Someone mentioned in a post I was reading that it is advisable to remove the word "plz" because it is offensive. Other posts here on meta seem to suggest the same thing, but I'm not entirely sure why. Why is this word considered so offensive?

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    It isn't considered offensive. Greetings, thanks, and other taglines are considered clutter though and shouldn't be included in questions or answers. Feel free to read through this page for more information. – Ren Apr 23 '13 at 13:57
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    It's not offensive; it's just noise. And at least, "please" should be spelled properly, if one insists. – Andrew Barber Apr 23 '13 at 13:58
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    It's not really considered offensive - more just "noise". Although, it's quite often a good indicator (along with other "txt spk") of the effort (normally lack there of) made to formulate a post. – Jon Clements Apr 23 '13 at 13:58
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    Also a good idea to avoid text speak if you don't want people to make snap judgements about your intelligence and the worth of your post. I'll freely admit that if I see a post with "u", "plz", or any of those other shortenings in it I assume that the poster is less intelligent than the average user and, by extension, that their post probably isn't worth reading. – Anthony Grist Apr 23 '13 at 14:01
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    plz dear give me teh codez i am beggin u. It's lazy, noisy, and shows sheer lack of effort on the users bart. – tombull89 Apr 23 '13 at 14:06
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    "Plz...to" is an automatic turnoff for a lot of people – Mike B Apr 23 '13 at 14:13
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    Offensive? No. Do I want to gouge out my eyes when I see it? You betcha. To me, it's the word equivalent of fingernails on a chalkboard. – LittleBobbyTables - Au Revoir Apr 23 '13 at 14:15
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    @tombull89 Leave me out of it, will you. :) – Bart Apr 23 '13 at 14:34
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    Write in English, not txt-speak. Show something that resembles respect to people who are trying to help you. – user164207 Apr 23 '13 at 16:19
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    It’s difficult to resist the temptation to kneejerkly closevote and/or downvote “plz help me!” questions, especially when you see a lot of them in a row. But really, the best thing to do is to first edit that crud out, then reassess. – tchrist Jul 27 '13 at 17:40
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    @LBT What would gouging out your eyes accomplish? As a SO member with a 16k rep and 10 gold badges, I assume you're all about helping the community. So in the spirit of helping the community, you should chop off the poster's fingers instead. – Adi Inbar Jul 28 '13 at 5:07
  • @AdiInbar- I didn't say it was a rational response, that's just how much it irritates me. You do have an interesting proposal though... – LittleBobbyTables - Au Revoir Jul 28 '13 at 11:19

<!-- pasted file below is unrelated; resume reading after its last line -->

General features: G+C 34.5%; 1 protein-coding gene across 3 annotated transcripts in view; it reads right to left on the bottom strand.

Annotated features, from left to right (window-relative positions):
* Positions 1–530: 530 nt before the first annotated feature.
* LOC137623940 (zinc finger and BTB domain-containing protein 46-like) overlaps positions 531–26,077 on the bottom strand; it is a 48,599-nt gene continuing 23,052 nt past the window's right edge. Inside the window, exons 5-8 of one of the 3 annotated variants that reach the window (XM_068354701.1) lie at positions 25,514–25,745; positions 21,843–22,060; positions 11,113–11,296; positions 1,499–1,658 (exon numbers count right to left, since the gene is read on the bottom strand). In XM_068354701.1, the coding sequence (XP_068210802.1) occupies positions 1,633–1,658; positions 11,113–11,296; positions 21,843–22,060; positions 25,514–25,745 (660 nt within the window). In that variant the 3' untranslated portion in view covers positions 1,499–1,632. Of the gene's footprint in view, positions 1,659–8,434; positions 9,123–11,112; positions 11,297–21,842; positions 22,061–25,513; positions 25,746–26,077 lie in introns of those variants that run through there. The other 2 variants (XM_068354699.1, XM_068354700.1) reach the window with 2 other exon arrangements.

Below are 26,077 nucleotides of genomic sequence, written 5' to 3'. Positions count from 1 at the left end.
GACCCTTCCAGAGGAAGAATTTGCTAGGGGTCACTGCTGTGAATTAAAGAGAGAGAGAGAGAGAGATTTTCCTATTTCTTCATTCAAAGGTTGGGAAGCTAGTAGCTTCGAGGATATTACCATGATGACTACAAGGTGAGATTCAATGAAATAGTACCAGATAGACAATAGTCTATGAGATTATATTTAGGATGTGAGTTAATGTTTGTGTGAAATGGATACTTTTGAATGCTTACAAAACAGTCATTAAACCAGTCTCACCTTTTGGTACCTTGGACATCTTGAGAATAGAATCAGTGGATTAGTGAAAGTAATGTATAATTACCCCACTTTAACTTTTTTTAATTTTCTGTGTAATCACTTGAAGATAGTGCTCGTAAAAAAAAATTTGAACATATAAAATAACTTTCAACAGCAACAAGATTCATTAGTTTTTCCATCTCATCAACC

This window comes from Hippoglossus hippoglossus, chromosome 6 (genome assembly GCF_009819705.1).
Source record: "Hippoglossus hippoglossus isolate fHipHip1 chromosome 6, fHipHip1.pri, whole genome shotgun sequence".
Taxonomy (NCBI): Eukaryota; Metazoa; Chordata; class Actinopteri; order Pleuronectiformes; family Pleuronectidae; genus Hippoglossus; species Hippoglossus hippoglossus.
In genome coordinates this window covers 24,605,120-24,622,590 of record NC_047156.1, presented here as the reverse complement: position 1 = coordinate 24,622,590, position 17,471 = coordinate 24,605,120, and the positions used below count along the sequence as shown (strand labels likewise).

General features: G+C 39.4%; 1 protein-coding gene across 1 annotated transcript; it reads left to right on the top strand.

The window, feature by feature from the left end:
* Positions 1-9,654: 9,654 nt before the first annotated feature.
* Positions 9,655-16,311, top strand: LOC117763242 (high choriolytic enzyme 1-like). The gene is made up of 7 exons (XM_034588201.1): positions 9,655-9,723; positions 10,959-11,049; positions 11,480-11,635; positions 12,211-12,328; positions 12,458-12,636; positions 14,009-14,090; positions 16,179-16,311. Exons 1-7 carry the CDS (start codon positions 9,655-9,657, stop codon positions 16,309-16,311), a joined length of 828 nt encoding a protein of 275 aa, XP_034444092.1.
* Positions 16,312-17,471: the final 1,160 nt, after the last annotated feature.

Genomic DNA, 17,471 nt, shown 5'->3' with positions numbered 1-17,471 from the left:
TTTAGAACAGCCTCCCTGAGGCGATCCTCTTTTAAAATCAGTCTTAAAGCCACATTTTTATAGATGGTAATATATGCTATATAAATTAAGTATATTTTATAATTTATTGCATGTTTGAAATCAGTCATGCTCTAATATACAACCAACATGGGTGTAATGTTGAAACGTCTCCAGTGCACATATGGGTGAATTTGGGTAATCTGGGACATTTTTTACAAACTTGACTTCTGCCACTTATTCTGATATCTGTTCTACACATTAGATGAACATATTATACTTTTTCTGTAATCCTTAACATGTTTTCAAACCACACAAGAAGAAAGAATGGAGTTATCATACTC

Plz is slang, especially used by an immature younger person.

Often when having a formal conversation people do not like the use of slang in the conversation.

Also, to me, someone not taking the time to write out something as simple as please feels disrespectful to me; like I was not important enough to make our conversation formal. So things like Plz discourage me from helping you, because I feel you don't care what people say, you just want the quick answer and are not willing to take the time to learn.

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    Disrespectful...seriously? Welcome to an informal communication medium known as the Internets. You are (probably) not a member of Parliament or a guest at The White House. In this case using slang falls under the wheelhouse of, "didn't realize they were in the big kids' sandbox." If you see it as a sign of disrespect you are assigning far too much pomp and circumstance to the network. – user7116 Apr 23 '13 at 15:18
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    @sixlettervariables Do you take issue with the faq saying this is a site for professionals? – Mike B Apr 23 '13 at 15:20
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    @MikeB: perhaps you misread my statement. Misunderstanding the accepted community norms w.r.t. grammar and language requirements should be expected when using a communication medium which requires nothing more than a means of inputting characters into a text box. Some folks will likely miss that part of the FAQ, and it seems dubious to claim that this was an act intended to disrespect the network's users. – user7116 Apr 23 '13 at 15:24
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    @sixlettervariables it's a matter of readability. plz, u no i need sum help w dis is far less readable than Please, you know I need some help with this. Typing it like that saves you a handful of extra keystrokes, but takes many others a significantly longer time to decipher. You're coming somewhere asking for free help. You should do it in a way that is most readable to users trying to help you. I also consider plz hlp and related shorthand to be rude and immature in this arena. This isn't a text message. – MDMarra Apr 23 '13 at 15:27
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    @MDMarra: I don't believe I've defended that practice. I've asked that we not assign malice to inappropriate word choice (see Hanlon's razor). – user7116 Apr 23 '13 at 15:31
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    @sixlettervariables I don't see why is matters. Superfluous taglines, signatures, greetings, and salutations don't belong in questions or answers anyway. If a few people construe it as rude in meta, what's the difference? They don't belong in any case. – MDMarra Apr 23 '13 at 15:34